Johns Hopkins angle: According to this article, the Transportation Security Administration, defending the use of full-body scans, has pointed to positive evaluations of the technology conducted by JHU’s Applied Physics Laboratory and other institutions.

MinnPost.com (Minneapolis)
August 18, 2010
Hushing noisy hospitals
Johns Hopkins angle: This story mentions that Johns Hopkins Hospital is one of the few hospitals voluntarily paying for noise-reducing retrofits, with the help of a team of acoustical engineers.

Gazette.net (Maryland)
August 18, 2010
Fighting big business
Johns Hopkins angle: The writer of this letter is encouraging Suburban Hospital to consider a stacked emergency room/operating room configuration that is used at Johns Hopkins' Trauma Center at Bayview.

The Welland Tribune (Ontario, Canada)
August 19, 2010
Vitamin C and Alzheimer's disease
Johns Hopkins angle: This medical columnist cites information from a study, conducted by Johns Hopkins and other institutions, to see how lifestyle factors such as smoking, high blood pressure and diabetes affected the brain.

Higher Education News

Chronicle of Higher Education
August 19, 2010
Document Sheds Light on Investigation at Harvard
Ever since word got out that a prominent Harvard University researcher was on leave after an investigation into academic wrongdoing, a key question has remained unanswered: What, exactly, did he do?

USA Today (AP)
August 17, 2010
ACT scores dip, but more students meet college benchmarks
Average scores on the ACT college entrance exam inched downward this year, yet slightly more students who took the test proved to be prepared for college, according to a report released Wednesday.

The Washington Post
August 19, 2010
Fighting Obama education plans, colleges boost lobbying
Academia may be a bastion of liberalism, but in the past two years, the higher education industry has often lined up opposite the White House and congressional Democrats -- and has spent a lot on lobbyists in the process. The most recent example is the resistance from for-profit colleges to the Obama administration's proposal to raise standards for institutions receiving federal student aid. But traditional colleges and universities also have opposed Democratic initiatives.

Chronicle of Higher Education
August 19, 2010
Graduate-Admissions Offers to Foreign Students Bounce Back
Powered by mushrooming demand from China, applications from international students to American graduate schools finally rebounded this year to their 2003 levels, after which foreign-student applications plummeted because of tightening visa rules following the terrorist attacks of September 11, 2001. Overseas applications rose by 9 percent from 2009 to 2010, and initial offers of admission to foreign students also increased, by 3 percent, reversing a 1-percent dip last year, according to a new report released on Thursday by the Council of Graduate Schools.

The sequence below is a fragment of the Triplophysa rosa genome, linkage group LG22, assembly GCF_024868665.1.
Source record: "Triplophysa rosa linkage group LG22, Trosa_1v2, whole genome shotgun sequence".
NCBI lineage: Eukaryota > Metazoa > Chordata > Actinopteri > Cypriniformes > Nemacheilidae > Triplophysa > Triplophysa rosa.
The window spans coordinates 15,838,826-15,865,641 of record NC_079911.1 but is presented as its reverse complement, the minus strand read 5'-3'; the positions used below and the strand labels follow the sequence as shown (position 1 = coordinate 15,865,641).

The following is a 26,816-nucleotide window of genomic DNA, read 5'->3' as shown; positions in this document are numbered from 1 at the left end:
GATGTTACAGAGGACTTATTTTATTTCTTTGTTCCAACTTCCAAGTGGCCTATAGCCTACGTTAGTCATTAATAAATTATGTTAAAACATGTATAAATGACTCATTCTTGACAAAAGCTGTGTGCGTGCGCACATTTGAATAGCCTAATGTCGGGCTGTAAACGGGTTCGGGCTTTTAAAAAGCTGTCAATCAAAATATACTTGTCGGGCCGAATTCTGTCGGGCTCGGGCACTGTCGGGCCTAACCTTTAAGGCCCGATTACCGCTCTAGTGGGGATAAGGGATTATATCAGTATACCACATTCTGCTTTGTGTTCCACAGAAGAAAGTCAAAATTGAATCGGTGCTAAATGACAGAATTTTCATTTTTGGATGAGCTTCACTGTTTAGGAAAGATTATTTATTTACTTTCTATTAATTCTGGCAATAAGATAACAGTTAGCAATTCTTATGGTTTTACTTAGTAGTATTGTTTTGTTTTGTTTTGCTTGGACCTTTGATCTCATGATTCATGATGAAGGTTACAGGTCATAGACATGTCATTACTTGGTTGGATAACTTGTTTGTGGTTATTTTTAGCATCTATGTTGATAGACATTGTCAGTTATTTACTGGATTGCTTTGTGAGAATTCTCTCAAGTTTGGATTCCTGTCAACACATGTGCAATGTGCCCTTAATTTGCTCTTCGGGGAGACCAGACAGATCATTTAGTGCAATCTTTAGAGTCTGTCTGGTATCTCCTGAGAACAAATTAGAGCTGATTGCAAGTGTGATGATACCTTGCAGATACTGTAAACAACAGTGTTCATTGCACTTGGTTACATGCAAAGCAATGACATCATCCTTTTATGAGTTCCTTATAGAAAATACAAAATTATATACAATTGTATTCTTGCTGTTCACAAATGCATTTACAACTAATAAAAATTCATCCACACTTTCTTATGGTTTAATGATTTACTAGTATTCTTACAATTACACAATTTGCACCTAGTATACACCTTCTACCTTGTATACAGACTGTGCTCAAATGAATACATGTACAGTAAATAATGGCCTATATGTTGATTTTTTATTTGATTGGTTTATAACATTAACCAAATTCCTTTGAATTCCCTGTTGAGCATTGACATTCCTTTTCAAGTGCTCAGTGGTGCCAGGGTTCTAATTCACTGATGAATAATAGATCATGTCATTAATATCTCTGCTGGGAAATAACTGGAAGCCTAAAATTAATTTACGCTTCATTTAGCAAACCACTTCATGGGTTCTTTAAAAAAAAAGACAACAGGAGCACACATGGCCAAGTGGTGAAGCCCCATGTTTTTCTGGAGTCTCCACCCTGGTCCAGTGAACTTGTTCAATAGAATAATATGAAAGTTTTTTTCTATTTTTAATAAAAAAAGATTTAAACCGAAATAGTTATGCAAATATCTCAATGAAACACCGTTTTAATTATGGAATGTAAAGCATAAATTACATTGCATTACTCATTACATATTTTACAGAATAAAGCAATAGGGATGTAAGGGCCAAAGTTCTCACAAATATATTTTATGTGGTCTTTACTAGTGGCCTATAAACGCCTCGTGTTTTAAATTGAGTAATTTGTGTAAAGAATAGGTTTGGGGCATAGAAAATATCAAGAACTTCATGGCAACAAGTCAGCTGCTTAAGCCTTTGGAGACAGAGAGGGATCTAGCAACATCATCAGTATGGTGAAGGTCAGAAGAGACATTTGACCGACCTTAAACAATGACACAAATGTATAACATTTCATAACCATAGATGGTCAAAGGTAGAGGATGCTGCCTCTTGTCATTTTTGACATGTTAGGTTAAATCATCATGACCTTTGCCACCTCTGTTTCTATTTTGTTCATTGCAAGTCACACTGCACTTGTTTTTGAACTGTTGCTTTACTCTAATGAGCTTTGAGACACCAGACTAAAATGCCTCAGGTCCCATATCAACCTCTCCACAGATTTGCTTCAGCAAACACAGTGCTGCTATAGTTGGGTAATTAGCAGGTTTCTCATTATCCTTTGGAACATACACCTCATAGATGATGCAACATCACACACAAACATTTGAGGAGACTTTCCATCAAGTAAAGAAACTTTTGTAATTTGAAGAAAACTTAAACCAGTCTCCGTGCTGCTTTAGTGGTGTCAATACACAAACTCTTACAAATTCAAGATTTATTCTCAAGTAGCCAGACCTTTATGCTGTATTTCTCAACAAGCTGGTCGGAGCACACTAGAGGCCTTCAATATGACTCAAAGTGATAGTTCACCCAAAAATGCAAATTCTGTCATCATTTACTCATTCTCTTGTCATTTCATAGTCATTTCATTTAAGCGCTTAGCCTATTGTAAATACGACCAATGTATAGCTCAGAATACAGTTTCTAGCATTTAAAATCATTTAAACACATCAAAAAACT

Bloomberg.com
August 17, 2010
Bashing Architects With Lawsuit, as MIT Did, Kills Innovation
The $300 million Stata Center at the Massachusetts Institute of Technology doesn’t look much like a research lab. Its brightly colored collision of angular and cylindrical forms seems to line-dance down dour Vassar Street in Cambridge. Many observers assumed the 720,000-square-foot, nine-story collage couldn’t work as a research center either. Then came a lawsuit.

The Washington Post
August 19, 2010
More Md., Va. students taking ACT for college entrance, data show
An increasing number of Maryland and Virginia high school students are taking the ACT college entrance test in a region where the SAT has long been dominant, according to data released Wednesday. In Virginia this year, 22 percent of high school seniors who graduated took the ACT at some point in school, up from 19 percent in 2009, according to the state Department of Education. In Maryland, the number of graduating seniors who took the ACT grew this year, too, to 11,924 from 11,317 in 2009, the Iowa-based ACT organization reported.

New York Times
August 18, 2010
Why Johnny’s College Isn’t What It Used to Be
Andrew Hacker and Claudia Dreifus have written a lucid, passionate and wide-ranging book on the state of American higher education and what they perceive as its increasing betrayal of its primary mission — for them, the teaching of undergraduates.

Johns Hopkins University